Illegal drugs have become a scourge inflicted on societies by organized crime, international drug cartels and street gangs. People, lots of people, die every year from the violent competition over territory and distribution of illegal drugs. Addicts who need ever-increasing sources of money to finance their habit often turn to crimes ranging from shoplifting, snatch and grab, break/enter to armed robbery and in some cases even murder.
Illegal drug use is a downward spiral; a road to perdition that sees families torn apart, children as helpless victims of an addicted parent and the wasted and often too-short life of the addict. It increases crime in our cities that endangers citizens, undermines economic activity and can destroy family neighbourhoods.
Harm reduction sites do nothing to mitigate any of this. They enable it.
Like Insite in Vancouver, the Ottawa proposal calls on the creation of a zone around the injection site in which police would not be permitted to enforce drug laws. In other words, a safe retail zone will be established for pushers to sell their drugs to addicts. Inevitably the zone becomes a Mecca for addicts and criminals alike which ultimately destroys the neighbourhood and increases the risk of crime in the immediate area.
One of the most insidious aspects of harm reduction sites is its name. It implies a reduction in the harm caused by the use of illegal drugs and that, coupled with providing a ‘safe’ medically supervised place to inject drugs like heroin can lead young people to believe it is safe to experiment. It promotes the idea that perhaps illegal drug use is not as serious as some try to tell them.
The simple fact is that it is too high a price to pay for the projected benefit. In Ottawa, the incidence of AIDS/HIV due to sharing of unsterilized needles is around 10%. The number one cause remains unprotected sex between men. In other words, those who promote the establishment of harm reduction sites are working to try and fix 10% of the problem by increasing exponentially all of the other associated issues and risks associated with illegal drug use.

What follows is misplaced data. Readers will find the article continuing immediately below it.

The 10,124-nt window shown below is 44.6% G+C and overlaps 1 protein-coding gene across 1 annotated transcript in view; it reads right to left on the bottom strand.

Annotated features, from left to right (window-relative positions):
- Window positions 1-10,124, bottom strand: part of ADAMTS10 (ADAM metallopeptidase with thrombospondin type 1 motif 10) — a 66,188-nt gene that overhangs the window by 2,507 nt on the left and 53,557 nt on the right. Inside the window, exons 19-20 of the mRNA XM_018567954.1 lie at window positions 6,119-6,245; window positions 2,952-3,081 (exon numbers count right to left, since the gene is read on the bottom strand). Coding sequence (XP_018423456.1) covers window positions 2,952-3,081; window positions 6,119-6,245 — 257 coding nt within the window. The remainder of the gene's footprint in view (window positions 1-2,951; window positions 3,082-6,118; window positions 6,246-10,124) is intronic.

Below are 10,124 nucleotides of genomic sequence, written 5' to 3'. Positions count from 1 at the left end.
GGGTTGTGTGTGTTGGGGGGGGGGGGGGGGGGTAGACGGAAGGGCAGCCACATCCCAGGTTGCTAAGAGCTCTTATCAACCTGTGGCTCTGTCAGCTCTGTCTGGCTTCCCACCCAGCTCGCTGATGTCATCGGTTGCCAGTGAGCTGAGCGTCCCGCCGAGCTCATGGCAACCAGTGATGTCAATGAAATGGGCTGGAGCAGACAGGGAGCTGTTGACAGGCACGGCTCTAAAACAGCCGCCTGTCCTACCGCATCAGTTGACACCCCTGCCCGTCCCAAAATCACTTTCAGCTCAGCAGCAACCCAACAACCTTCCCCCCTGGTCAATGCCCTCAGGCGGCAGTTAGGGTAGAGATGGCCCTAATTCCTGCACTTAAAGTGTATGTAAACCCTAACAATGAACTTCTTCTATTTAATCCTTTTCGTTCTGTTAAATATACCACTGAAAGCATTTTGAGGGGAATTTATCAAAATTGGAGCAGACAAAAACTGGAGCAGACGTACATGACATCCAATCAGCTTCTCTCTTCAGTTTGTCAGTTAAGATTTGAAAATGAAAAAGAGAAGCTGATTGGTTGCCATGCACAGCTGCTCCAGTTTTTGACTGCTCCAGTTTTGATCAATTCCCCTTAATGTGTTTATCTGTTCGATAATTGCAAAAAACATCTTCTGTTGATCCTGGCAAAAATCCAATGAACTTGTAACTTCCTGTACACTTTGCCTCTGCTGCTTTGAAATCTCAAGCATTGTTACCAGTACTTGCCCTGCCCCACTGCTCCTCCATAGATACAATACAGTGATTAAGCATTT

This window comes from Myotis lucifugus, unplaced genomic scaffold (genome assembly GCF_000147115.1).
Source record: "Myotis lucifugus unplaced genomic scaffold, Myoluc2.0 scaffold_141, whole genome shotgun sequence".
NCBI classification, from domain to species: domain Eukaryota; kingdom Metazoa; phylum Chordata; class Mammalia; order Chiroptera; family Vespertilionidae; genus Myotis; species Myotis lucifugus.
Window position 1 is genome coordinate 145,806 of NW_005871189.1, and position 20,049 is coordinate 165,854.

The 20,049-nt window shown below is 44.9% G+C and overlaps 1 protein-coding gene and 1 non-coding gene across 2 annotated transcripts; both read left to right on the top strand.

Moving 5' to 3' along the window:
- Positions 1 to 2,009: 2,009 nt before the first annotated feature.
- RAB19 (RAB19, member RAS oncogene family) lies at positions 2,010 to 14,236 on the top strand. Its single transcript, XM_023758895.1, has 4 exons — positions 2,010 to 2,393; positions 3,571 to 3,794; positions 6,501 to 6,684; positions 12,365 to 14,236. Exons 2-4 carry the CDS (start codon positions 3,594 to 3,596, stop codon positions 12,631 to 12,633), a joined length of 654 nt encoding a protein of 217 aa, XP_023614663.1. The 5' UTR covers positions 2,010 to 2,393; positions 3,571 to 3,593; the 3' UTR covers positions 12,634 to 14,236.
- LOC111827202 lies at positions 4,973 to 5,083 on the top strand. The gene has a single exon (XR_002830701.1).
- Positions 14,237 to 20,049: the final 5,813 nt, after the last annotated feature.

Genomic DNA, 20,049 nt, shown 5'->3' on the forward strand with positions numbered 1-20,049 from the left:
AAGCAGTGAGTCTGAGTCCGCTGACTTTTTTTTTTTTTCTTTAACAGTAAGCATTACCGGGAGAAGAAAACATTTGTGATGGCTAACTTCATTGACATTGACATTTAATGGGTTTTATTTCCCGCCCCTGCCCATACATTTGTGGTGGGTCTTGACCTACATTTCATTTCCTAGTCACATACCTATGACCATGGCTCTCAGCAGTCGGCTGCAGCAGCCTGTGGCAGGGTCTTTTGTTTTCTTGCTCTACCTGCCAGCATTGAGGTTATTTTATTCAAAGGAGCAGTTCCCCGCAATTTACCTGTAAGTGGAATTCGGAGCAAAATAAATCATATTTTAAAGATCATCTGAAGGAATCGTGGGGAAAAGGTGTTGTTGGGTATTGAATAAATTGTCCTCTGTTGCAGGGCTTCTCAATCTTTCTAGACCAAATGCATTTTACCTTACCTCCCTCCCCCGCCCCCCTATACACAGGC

It is small-thinking that not only ignores the potential increased harm to the community but actually throws the addict under the bus leaving him or her to deal with the ravages of their addiction in the name of reducing the spread of disease.
You cannot overcome bad behaviour by enabling it and you can’t reduce harm by simply redistributing it to others. Any strategy to combat the serious impact of illegal drug use on the individual and the community must look at everything not just one small aspect of the issue if it is to have any hope of making safer communities.
There are better ways to deal with the ravages of addiction and the threat of disease than enabling illegal drug use. True harm reduction means reducing the spread of the addiction not the spread of some of the results of the addiction. It is a complex social issue that will not be fixed with simple-minded solutions.
Harm reduction centres like that being proposed in Ottawa and Vancouver’s Insite bring little to no insight to finding those solutions.
They merely transfer the problem to others.
© 2013 Maggie’s Bear